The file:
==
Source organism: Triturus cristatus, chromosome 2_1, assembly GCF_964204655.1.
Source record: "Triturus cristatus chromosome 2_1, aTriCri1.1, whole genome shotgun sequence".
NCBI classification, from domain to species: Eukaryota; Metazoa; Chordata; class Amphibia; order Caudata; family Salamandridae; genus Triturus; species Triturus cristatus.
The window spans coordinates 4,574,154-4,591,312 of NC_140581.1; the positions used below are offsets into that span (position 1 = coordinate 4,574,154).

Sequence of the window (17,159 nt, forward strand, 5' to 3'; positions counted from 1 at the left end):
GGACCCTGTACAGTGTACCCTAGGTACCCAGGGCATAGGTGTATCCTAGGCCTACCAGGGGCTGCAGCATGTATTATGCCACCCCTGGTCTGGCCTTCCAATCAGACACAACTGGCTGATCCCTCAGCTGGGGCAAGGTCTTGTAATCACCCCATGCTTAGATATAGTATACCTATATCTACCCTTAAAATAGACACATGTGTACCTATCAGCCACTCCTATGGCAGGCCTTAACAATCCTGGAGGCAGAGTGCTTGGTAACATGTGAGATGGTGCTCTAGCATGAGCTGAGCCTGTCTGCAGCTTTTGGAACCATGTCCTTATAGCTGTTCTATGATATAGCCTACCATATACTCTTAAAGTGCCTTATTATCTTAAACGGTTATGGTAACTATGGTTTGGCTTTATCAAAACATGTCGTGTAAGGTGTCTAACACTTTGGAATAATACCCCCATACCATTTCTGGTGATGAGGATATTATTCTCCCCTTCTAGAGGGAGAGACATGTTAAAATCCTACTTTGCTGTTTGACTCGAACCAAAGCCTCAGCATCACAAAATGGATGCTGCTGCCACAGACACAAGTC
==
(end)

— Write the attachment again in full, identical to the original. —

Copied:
Source organism: Triturus cristatus, chromosome 2_1, assembly GCF_964204655.1.
Source record: "Triturus cristatus chromosome 2_1, aTriCri1.1, whole genome shotgun sequence".
NCBI classification, from domain to species: Eukaryota; Metazoa; Chordata; class Amphibia; order Caudata; family Salamandridae; genus Triturus; species Triturus cristatus.
The window spans coordinates 4,574,154-4,591,312 of NC_140581.1; the positions used below are offsets into that span (position 1 = coordinate 4,574,154).

Sequence of the window (17,159 nt, forward strand, 5' to 3'; positions counted from 1 at the left end):
GGACCCTGTACAGTGTACCCTAGGTACCCAGGGCATAGGTGTATCCTAGGCCTACCAGGGGCTGCAGCATGTATTATGCCACCCCTGGTCTGGCCTTCCAATCAGACACAACTGGCTGATCCCTCAGCTGGGGCAAGGTCTTGTAATCACCCCATGCTTAGATATAGTATACCTATATCTACCCTTAAAATAGACACATGTGTACCTATCAGCCACTCCTATGGCAGGCCTTAACAATCCTGGAGGCAGAGTGCTTGGTAACATGTGAGATGGTGCTCTAGCATGAGCTGAGCCTGTCTGCAGCTTTTGGAACCATGTCCTTATAGCTGTTCTATGATATAGCCTACCATATACTCTTAAAGTGCCTTATTATCTTAAACGGTTATGGTAACTATGGTTTGGCTTTATCAAAACATGTCGTGTAAGGTGTCTAACACTTTGGAATAATACCCCCATACCATTTCTGGTGATGAGGATATTATTCTCCCCTTCTAGAGGGAGAGACATGTTAAAATCCTACTTTGCTGTTTGACTCGAACCAAAGCCTCAGCATCACAAAATGGATGCTGCTGCCACAGACACAAGTC